How Do You Know What Real Is?

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How Do You Know What Real Is?

I'm not sure if this is more a Scientific or a Philosophical question, but I will tell you how I arrived to the question, then I will clarify it.

 

Inevitably, the debate between theists and atheists will at some point come to the atheist saying "where did God come from" and the theist asking "where did the gas that made the bang come from". When thinking about this I began thinking of the atheist answer to that question, and somehow (ADHD or stupidity? take your pick) came to the question in my mind. You ask theists "how do you know God is real?" So I am not trying to start a debate, or prove any logic here. I can see how you would think that I'm simply mirroring your question to prove my point, but I assume I ask out of genuine curiosity.

 

How do you know that "real" is real? I ask not in the "what if we are all really just ants and a big kid is playing with us" sort of way, but in that way to say...how do we know that what we see as reality is real, and not what we perceive to be real?

My Master has no desire to be merely victor in a debate: he did not come into the world to fight a battle of logic just
for the sake of winning it. --Charles Spurgeon


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Crossover wrote:How do you

Crossover wrote:

How do you know that "real" is real? I ask not in the "what if we are all really just ants and a big kid is playing with us" sort of way, but in that way to say...how do we know that what we see as reality is real, and not what we perceive to be real?

 

None of the philosophical types like my answer.  A lot of people will disagree with me.  Fine - call me a realistic pragmatist.

If something reflects light and therefore someone could theoretically see it, it is real.  If sound waves are generated and someone could theoretically hear it, it is real.  If someone could theoretically stub their/its toe on it, it is real.  If it can be measured in any fashion - weight, height, length, depth, electromagnetic emissions, radioactive emissions, fMRI, PET (positron emission tomography, fluoroscopy, x-ray chromatography - I'm tired of this.  Any type of measurement will define something as real.  Doesn't mean it has to be material but if its effects can affect the material through various types of testing, it is real.

No effect on material objects - not real.

Notice, this includes feelings as real.  Our hormone levels affect our brain chemistry which affects our hormone levels....... in loops that can be frighteningly positive both inside and out.  Feelings measurably have an affect on material objects.  Therefore, real.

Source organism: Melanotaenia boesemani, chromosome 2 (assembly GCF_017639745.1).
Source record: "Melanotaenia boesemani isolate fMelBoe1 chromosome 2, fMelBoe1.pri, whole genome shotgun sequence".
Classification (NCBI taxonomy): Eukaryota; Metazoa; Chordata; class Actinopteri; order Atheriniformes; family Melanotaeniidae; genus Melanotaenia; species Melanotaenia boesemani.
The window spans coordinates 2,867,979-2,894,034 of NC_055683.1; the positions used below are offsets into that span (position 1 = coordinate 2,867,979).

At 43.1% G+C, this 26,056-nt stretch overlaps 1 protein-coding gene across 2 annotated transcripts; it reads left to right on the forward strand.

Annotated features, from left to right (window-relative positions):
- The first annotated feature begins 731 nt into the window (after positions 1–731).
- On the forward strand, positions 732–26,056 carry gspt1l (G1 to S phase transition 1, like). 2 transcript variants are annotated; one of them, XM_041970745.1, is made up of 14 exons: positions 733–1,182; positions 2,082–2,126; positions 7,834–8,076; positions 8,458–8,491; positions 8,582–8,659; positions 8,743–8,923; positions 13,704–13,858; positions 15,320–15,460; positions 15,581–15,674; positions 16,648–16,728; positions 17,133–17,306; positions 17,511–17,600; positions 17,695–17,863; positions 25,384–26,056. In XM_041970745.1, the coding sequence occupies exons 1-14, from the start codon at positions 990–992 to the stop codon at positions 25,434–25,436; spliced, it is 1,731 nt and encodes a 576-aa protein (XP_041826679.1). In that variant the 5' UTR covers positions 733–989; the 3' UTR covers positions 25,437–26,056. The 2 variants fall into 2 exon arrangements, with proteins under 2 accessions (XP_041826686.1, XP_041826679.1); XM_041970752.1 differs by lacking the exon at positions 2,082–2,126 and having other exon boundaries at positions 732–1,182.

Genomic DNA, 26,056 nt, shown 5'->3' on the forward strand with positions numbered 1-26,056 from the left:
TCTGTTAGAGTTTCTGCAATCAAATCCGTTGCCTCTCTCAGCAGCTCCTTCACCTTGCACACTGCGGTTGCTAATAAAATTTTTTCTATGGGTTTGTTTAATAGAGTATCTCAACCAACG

-- I feel so much better since I stopped trying to believe.

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Crossover wrote:How do you

Crossover wrote:
How do you know that "real" is real? I ask not in the "what if we are all really just ants and a big kid is playing with us" sort of way, but in that way to say...how do we know that what we see as reality is real, and not what we perceive to be real?

Simply put this is how:

I generally start with something like Decartes ontological argument for self-existence: "Cogito ergo sum"

From there, I assume that my perceptions of what my mind are receiving is what is reality, thereby what is "real". For all I know, however, I could be a nut-job in a straight jacket in a padded room and I'm imagining this whole thing.....

So, 2 fold: I'm real, and what I'm experiencing is real.

“Hokey religions and ancient weapons are no match for a good blaster at your side, kid.”


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I appreciate the philosophical

cj wrote:

Crossover wrote:

How do you know that "real" is real? I ask not in the "what if we are all really just ants and a big kid is playing with us" sort of way, but in that way to say...how do we know that what we see as reality is real, and not what we perceive to be real?

 

None of the philosophical types like my answer.  A lot of people will disagree with me.  Fine - call me a realistic pragmatist.

If something reflects light and therefore someone could theoretically see it, it is real.  If sound waves are generated and someone could theoretically hear it, it is real.  If someone could theoretically stub their/its toe on it, it is real.  If it can be measured in any fashion - weight, height, length, depth, electromagnetic emissions, radioactive emissions, fMRI, PET (positron emission tomography, fluoroscopy, x-ray chromatography - I'm tired of this.  Any type of measurement will define something as real.  Doesn't mean it has to be material but if its effects can affect the material through various types of testing, it is real.

No effect on material objects - not real.

Notice, this includes feelings as real.  Our hormone levels affect our brain chemistry which affects our hormone levels....... in loops that can be frighteningly positive both inside and out.  Feelings measurably have an affect on material objects.  Therefore, real.